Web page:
It is good to have a sense of how the average multiple of the industry you want to analyse is and which industries have high and low multiples as well. Then, you can see which stocks or sectors are undervalued, overvalued or appropriate. You can also recognise outliers and see how they affect the multiple you are analysing.
Step 1: Distribution test
By arranging the multiples of companies in the industry or sector you are interested in and looking at the distribution, you can get the average multiple. You could also recognise which companies are undervalued or overvalued. If you look at the distribution of not only the target industry but also the related ones or all ones over time, you could see whether the target industry is undervalued or overvalued.
Step 2: Average and outlier check
When you find the average multiple of the peer group, if the multiple of a particular company is too high, you may need to remove it from the group. For such an outlier, the stock price might be temporarily too high, or the financial figure could fall significantly, increasing the multiple.
Step 3: Biases in estimating multiples
As for PER, you may exclude companies with losses in calculating the average PER of the sector. In this case, the average PER will get biasedly high because the number includes only the companies in the black, not in the red. The solution to this problem is to use the total amounts. You may put the total market cap of all companies in the numerator and the sum of all profits and losses in the denominator. That will take into account all surplus and deficit companies that make up the industry.
Modified sector PER = Total market cap of all companies / Total profits and losses of all companies
It is conducive to analyse what fundamental factors determine each multiple and see how the multiple changes as each factor changes.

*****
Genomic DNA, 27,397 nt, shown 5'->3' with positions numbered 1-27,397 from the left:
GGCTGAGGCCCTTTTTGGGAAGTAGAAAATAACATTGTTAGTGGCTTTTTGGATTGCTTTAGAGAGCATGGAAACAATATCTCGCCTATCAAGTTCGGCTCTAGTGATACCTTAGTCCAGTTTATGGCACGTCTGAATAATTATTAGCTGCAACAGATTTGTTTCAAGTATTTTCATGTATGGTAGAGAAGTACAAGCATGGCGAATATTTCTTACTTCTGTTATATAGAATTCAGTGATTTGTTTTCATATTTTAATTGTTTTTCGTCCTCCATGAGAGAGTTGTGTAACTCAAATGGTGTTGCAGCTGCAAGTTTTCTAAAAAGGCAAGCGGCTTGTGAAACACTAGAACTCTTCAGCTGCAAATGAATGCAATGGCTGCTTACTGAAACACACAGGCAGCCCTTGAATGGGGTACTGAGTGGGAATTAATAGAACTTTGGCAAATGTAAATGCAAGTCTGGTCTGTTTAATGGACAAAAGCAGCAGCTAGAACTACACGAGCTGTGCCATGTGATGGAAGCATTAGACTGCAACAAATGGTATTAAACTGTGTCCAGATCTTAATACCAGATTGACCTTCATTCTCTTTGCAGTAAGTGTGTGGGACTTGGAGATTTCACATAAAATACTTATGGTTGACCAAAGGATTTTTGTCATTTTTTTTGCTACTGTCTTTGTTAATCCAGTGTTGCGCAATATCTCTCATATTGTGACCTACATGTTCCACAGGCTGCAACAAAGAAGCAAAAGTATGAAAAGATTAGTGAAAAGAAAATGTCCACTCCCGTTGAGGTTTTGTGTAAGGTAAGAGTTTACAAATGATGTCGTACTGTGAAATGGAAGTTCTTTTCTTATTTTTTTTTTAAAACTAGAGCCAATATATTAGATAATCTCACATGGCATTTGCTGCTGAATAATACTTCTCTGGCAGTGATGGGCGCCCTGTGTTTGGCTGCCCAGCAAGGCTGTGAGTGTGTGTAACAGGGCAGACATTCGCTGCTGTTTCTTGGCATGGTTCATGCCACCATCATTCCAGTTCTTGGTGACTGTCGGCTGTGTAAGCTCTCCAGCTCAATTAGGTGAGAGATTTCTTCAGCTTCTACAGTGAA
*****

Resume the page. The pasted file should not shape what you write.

Step 1: Identify determinants
All multiples are affected by three variables: risk, growth rate, and cash flow. Higher growth rates, lower risk, and higher cash flows form higher multiples.
Dividend Discount Model: Share price = P0 = DPS1 / (Ke-gn)
Theoretically, the fundamental factors that determine each multiple can be derived from the dividend discount model.
PER = P0/EPS0 = Payout Ratio x (1+gn) / (Ke-gn)
PBR = P0/BV0 = ROE x Payout Ratio x (1+gn) / (Ke-gn)
PSR = P0/S0= (1+gn) / (Ke-gn)
These intrinsic multiples can have meaningful results when compared to the multiples from the stock market. For example, if, in the same industry, A has a PER of 7, and B has 12, we can determine that B is overvalued. However, it could be wrong because the market may acknowledge that B’s growth rate is higher than A’s. For PBR, suppose A has 0.8, and B has 1.4. We cannot judge that B is unconditionally overvalued because B’s ROE may be higher than A’s.
Step 2: Analysis of the relationship between determinants and multiples
It is useful to understand how much a multiple changes as a fundamental factor moves. For example, it is to see how much PER increases as the growth rate increases by 1%, which is a sensitivity analysis. That is possible when you calculate an intrinsic multiple with the fundamental factors.